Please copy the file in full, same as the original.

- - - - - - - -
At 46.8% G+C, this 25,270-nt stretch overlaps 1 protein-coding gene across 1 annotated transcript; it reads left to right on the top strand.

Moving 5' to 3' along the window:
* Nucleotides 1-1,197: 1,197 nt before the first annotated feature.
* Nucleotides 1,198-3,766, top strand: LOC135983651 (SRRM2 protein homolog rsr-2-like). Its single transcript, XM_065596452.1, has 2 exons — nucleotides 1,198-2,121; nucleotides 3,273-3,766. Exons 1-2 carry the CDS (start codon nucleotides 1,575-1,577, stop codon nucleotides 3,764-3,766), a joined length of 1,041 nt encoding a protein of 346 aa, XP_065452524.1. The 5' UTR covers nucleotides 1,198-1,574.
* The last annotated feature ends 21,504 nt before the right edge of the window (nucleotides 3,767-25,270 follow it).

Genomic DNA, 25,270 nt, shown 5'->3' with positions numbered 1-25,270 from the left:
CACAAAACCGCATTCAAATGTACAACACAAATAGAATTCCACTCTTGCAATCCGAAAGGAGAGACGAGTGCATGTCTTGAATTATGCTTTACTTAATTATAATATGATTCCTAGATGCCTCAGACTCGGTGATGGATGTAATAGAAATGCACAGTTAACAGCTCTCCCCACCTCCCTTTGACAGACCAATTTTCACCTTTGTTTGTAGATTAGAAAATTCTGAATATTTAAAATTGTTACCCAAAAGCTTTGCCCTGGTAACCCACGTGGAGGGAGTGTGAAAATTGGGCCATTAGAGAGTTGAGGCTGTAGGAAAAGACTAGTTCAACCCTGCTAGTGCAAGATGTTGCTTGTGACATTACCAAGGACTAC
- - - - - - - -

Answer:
At 46.8% G+C, this 25,270-nt stretch overlaps 1 protein-coding gene across 1 annotated transcript; it reads left to right on the top strand.

Moving 5' to 3' along the window:
* Nucleotides 1-1,197: 1,197 nt before the first annotated feature.
* Nucleotides 1,198-3,766, top strand: LOC135983651 (SRRM2 protein homolog rsr-2-like). Its single transcript, XM_065596452.1, has 2 exons — nucleotides 1,198-2,121; nucleotides 3,273-3,766. Exons 1-2 carry the CDS (start codon nucleotides 1,575-1,577, stop codon nucleotides 3,764-3,766), a joined length of 1,041 nt encoding a protein of 346 aa, XP_065452524.1. The 5' UTR covers nucleotides 1,198-1,574.
* The last annotated feature ends 21,504 nt before the right edge of the window (nucleotides 3,767-25,270 follow it).

Genomic DNA, 25,270 nt, shown 5'->3' with positions numbered 1-25,270 from the left:
CACAAAACCGCATTCAAATGTACAACACAAATAGAATTCCACTCTTGCAATCCGAAAGGAGAGACGAGTGCATGTCTTGAATTATGCTTTACTTAATTATAATATGATTCCTAGATGCCTCAGACTCGGTGATGGATGTAATAGAAATGCACAGTTAACAGCTCTCCCCACCTCCCTTTGACAGACCAATTTTCACCTTTGTTTGTAGATTAGAAAATTCTGAATATTTAAAATTGTTACCCAAAAGCTTTGCCCTGGTAACCCACGTGGAGGGAGTGTGAAAATTGGGCCATTAGAGAGTTGAGGCTGTAGGAAAAGACTAGTTCAACCCTGCTAGTGCAAGATGTTGCTTGTGACATTACCAAGGACTAC